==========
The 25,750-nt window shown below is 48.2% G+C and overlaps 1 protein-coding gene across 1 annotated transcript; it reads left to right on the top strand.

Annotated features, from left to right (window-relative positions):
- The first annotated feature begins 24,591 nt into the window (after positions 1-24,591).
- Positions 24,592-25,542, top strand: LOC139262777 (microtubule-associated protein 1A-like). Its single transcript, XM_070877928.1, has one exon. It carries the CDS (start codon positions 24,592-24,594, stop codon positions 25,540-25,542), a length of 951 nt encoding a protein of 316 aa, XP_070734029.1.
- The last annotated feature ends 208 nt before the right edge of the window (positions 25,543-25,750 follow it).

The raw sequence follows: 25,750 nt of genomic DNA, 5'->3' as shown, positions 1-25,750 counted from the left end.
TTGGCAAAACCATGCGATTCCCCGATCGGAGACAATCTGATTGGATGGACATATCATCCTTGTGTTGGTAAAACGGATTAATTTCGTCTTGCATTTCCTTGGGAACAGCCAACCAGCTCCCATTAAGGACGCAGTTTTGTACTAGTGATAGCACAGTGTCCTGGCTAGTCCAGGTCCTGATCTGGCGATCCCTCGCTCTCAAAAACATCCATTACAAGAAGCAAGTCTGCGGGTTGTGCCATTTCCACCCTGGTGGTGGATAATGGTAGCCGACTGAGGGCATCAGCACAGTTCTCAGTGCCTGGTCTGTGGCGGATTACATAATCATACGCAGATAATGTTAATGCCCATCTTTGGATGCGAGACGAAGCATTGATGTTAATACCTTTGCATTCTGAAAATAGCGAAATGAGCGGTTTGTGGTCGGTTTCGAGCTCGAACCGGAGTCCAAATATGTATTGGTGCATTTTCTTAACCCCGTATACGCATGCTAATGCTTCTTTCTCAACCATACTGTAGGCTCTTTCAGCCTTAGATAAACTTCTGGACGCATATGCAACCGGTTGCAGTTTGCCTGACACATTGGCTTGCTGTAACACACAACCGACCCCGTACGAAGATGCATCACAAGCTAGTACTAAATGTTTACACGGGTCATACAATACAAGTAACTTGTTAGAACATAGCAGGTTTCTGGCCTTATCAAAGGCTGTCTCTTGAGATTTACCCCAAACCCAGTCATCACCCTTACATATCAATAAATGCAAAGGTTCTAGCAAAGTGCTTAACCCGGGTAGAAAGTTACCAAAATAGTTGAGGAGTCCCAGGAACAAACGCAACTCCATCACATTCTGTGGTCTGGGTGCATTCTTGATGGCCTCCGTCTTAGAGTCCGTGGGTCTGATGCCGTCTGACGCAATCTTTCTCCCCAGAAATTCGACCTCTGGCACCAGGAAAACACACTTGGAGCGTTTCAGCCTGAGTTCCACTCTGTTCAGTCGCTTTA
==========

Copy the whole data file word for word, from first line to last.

The 25,750-nt window shown below is 48.2% G+C and overlaps 1 protein-coding gene across 1 annotated transcript; it reads left to right on the top strand.

Annotated features, from left to right (window-relative positions):
- The first annotated feature begins 24,591 nt into the window (after positions 1-24,591).
- Positions 24,592-25,542, top strand: LOC139262777 (microtubule-associated protein 1A-like). Its single transcript, XM_070877928.1, has one exon. It carries the CDS (start codon positions 24,592-24,594, stop codon positions 25,540-25,542), a length of 951 nt encoding a protein of 316 aa, XP_070734029.1.
- The last annotated feature ends 208 nt before the right edge of the window (positions 25,543-25,750 follow it).

The raw sequence follows: 25,750 nt of genomic DNA, 5'->3' as shown, positions 1-25,750 counted from the left end.
TTGGCAAAACCATGCGATTCCCCGATCGGAGACAATCTGATTGGATGGACATATCATCCTTGTGTTGGTAAAACGGATTAATTTCGTCTTGCATTTCCTTGGGAACAGCCAACCAGCTCCCATTAAGGACGCAGTTTTGTACTAGTGATAGCACAGTGTCCTGGCTAGTCCAGGTCCTGATCTGGCGATCCCTCGCTCTCAAAAACATCCATTACAAGAAGCAAGTCTGCGGGTTGTGCCATTTCCACCCTGGTGGTGGATAATGGTAGCCGACTGAGGGCATCAGCACAGTTCTCAGTGCCTGGTCTGTGGCGGATTACATAATCATACGCAGATAATGTTAATGCCCATCTTTGGATGCGAGACGAAGCATTGATGTTAATACCTTTGCATTCTGAAAATAGCGAAATGAGCGGTTTGTGGTCGGTTTCGAGCTCGAACCGGAGTCCAAATATGTATTGGTGCATTTTCTTAACCCCGTATACGCATGCTAATGCTTCTTTCTCAACCATACTGTAGGCTCTTTCAGCCTTAGATAAACTTCTGGACGCATATGCAACCGGTTGCAGTTTGCCTGACACATTGGCTTGCTGTAACACACAACCGACCCCGTACGAAGATGCATCACAAGCTAGTACTAAATGTTTACACGGGTCATACAATACAAGTAACTTGTTAGAACATAGCAGGTTTCTGGCCTTATCAAAGGCTGTCTCTTGAGATTTACCCCAAACCCAGTCATCACCCTTACATATCAATAAATGCAAAGGTTCTAGCAAAGTGCTTAACCCGGGTAGAAAGTTACCAAAATAGTTGAGGAGTCCCAGGAACAAACGCAACTCCATCACATTCTGTGGTCTGGGTGCATTCTTGATGGCCTCCGTCTTAGAGTCCGTGGGTCTGATGCCGTCTGACGCAATCTTTCTCCCCAGAAATTCGACCTCTGGCACCAGGAAAACACACTTGGAGCGTTTCAGCCTGAGTTCCACTCTGTTCAGTCGCTTTA